You Are No Longer the Youngest Face in the Room.
Fearless. Ambitious. Nothing phases them. Nothing stops them. Such feelings are present in their eyes when they walk into the audition room. These artists are young and confident. They are fresh out of school or of their parents’ basement where moves and tunes were rehearsed in total secrecy. They are ready and willing to be put to the test; to deliver lines, hit notes, or spin on their heads if asked to. Hungry for exposure and experience, new talents come knocking at the industry’s doors year after year.
Newcomers are the youngest faces in the room and often have that “it factor.”
Every seasoned professional once was that young, intrepid performer. Since such confidence and a defiant look aren’t meant to last, what’s an artist to do when advancing in age and experience? How shall you walk in and approach an audition when you’re no longer the youngest face in the room?
Needing less recovery time after great physical efforts has its advantages, so does getting out of bed without feeling the stage that was hit and played on three times the day before. If those years feel like the time to stretch deeper and go for stronger, more demanding parts, the following ones shall not be over-looked nor seen as going downhill. Reading deeper into lines for a stronger character delivery, one closer to the creative team’s vision, is an ability that comes and grows with time and experience. Getting older is about collecting roles and credits, far more than wrinkles and bruises!
Rather than forcing their take on a character by letting their own personality take the room over, an experienced artist knows to quieten their ego in favor of the emotion and intention required by the character. Some casting directors refer to the first approach as enthusiasm, while others read such energy as a desperate need to get cast and give it all.
Enthusiasm is and should remain ageless for creative minds.
Such emotion is still palpable when some well-established performers come back for yet another encore. Understanding a part and how to relate to it, as well as bringing it to life with your strongest skills are precious abilities. Artists with a few years under their belts are more likely to possess them than “feet of flames” who walked in the room at the same time you did.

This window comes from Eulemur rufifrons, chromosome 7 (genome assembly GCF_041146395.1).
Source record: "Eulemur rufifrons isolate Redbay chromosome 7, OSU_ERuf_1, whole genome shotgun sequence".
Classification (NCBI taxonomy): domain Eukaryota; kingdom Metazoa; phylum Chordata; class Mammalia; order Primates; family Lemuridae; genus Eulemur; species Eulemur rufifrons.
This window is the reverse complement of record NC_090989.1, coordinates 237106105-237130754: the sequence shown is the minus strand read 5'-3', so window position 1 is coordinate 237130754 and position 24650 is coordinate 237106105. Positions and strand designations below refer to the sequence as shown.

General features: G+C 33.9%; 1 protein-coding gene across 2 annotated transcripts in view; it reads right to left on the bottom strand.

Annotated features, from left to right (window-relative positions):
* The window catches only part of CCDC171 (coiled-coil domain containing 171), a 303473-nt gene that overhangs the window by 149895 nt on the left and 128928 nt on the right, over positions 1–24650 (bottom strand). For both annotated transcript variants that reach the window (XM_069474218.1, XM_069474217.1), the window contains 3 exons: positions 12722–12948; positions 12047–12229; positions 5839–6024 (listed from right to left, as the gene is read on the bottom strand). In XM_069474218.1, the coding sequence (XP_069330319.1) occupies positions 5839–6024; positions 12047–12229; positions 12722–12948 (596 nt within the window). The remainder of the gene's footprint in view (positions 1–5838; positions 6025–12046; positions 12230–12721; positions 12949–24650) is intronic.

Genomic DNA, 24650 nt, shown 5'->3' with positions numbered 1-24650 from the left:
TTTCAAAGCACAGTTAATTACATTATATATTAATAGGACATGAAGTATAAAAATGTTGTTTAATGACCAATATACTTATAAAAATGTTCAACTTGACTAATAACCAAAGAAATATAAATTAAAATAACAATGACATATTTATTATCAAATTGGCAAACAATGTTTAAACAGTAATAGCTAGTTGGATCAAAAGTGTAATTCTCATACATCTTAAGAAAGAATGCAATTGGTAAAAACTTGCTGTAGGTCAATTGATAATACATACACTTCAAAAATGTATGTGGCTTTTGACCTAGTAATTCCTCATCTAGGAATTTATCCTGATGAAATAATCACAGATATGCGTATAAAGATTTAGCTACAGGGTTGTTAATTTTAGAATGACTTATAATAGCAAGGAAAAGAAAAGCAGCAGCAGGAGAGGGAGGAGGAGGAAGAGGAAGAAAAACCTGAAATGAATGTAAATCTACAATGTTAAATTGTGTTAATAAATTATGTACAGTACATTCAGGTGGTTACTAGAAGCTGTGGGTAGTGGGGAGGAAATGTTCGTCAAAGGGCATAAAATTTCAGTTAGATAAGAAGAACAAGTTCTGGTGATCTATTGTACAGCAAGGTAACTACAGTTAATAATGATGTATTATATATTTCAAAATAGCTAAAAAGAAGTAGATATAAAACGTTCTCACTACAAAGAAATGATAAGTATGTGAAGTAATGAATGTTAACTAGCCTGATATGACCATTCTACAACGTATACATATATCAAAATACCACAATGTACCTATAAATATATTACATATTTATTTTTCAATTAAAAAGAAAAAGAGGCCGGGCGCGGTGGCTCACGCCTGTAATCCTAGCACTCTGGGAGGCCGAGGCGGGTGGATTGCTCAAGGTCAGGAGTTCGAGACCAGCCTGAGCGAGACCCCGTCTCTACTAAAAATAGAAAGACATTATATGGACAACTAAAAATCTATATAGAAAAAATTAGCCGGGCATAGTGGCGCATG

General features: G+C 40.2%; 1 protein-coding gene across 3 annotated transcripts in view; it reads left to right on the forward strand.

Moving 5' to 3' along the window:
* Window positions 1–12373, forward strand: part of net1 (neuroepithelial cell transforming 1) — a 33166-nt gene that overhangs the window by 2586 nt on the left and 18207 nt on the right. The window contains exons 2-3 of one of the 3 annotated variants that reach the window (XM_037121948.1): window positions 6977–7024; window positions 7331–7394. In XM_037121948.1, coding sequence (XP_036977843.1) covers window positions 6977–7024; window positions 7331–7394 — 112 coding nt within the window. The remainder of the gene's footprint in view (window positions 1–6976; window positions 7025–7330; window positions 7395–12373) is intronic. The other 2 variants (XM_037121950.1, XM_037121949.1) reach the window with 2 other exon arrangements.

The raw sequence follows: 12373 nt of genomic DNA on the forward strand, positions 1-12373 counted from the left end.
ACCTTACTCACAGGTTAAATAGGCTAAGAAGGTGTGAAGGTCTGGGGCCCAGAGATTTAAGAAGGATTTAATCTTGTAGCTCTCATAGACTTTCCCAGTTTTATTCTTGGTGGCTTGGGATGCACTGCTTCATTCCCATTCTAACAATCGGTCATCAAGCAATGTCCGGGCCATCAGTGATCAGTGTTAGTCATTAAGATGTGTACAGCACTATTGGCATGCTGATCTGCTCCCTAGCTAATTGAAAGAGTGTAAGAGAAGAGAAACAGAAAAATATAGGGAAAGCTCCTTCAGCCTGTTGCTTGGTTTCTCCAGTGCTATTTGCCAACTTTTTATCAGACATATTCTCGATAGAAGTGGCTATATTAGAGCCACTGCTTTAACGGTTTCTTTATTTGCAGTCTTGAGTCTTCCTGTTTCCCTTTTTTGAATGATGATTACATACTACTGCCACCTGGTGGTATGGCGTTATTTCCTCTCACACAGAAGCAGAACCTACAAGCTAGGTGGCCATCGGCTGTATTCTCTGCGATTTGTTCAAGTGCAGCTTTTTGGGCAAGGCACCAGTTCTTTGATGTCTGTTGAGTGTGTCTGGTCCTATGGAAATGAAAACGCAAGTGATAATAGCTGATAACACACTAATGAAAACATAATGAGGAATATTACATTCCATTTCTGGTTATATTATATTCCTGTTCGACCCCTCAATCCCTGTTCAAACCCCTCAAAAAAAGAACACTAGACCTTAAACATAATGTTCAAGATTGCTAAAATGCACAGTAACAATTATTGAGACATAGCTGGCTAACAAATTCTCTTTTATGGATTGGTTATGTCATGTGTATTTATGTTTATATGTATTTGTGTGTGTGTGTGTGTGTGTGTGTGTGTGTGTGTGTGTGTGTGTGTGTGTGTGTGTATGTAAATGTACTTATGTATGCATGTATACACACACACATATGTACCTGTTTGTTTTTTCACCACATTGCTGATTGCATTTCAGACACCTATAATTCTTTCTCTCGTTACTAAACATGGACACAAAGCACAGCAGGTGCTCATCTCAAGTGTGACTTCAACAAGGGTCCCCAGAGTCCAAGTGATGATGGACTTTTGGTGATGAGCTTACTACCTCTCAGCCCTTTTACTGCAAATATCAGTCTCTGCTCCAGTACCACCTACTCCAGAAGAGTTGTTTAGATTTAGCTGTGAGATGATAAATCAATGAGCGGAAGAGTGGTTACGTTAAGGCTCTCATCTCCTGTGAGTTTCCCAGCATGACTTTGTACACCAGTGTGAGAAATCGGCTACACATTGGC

You’ve been here before and know that the audition starts the moment you walk in, not when your turn comes. Not being 20 anymore means a better knowledge of who you are and of what you are projecting, Hence, let them see you as you want to be seen, show that you are as ready and willing as “feet of flames.” Look up, eyes wide open, let them see you.
Perfectionism is a characteristic that all artists carry into the room. Therefore, use this better knowledge of who you are and of what a part demands to offer the perfect performance. Perfect on that day, at that moment. It ain’t about being perfect at all times and for every part. You’re not there to convince them that you can do it all and show all those other things that won’t serve the scene nor the production. Knowing when to hold back and a certain sense of secrecy can lead to them wanting to see you back for more and satisfy their curiosity regarding you other layers.
Bombshell and someone’s mom, golden boy and grumpy old man. That’s one way to look at the industry. A world that celebrates youth and respects its elders by allowing them to skip the audition process once a certain notoriety has been reached. That is where artists who don’t fit either description and the market connect: layers. You’ve been on tour, done the steady run, given classics a try, and attempted to create on your own. Each incarnation and every interpretation has allowed you to experiment and perfect your skills, making each layer thicker, more substantial in the process.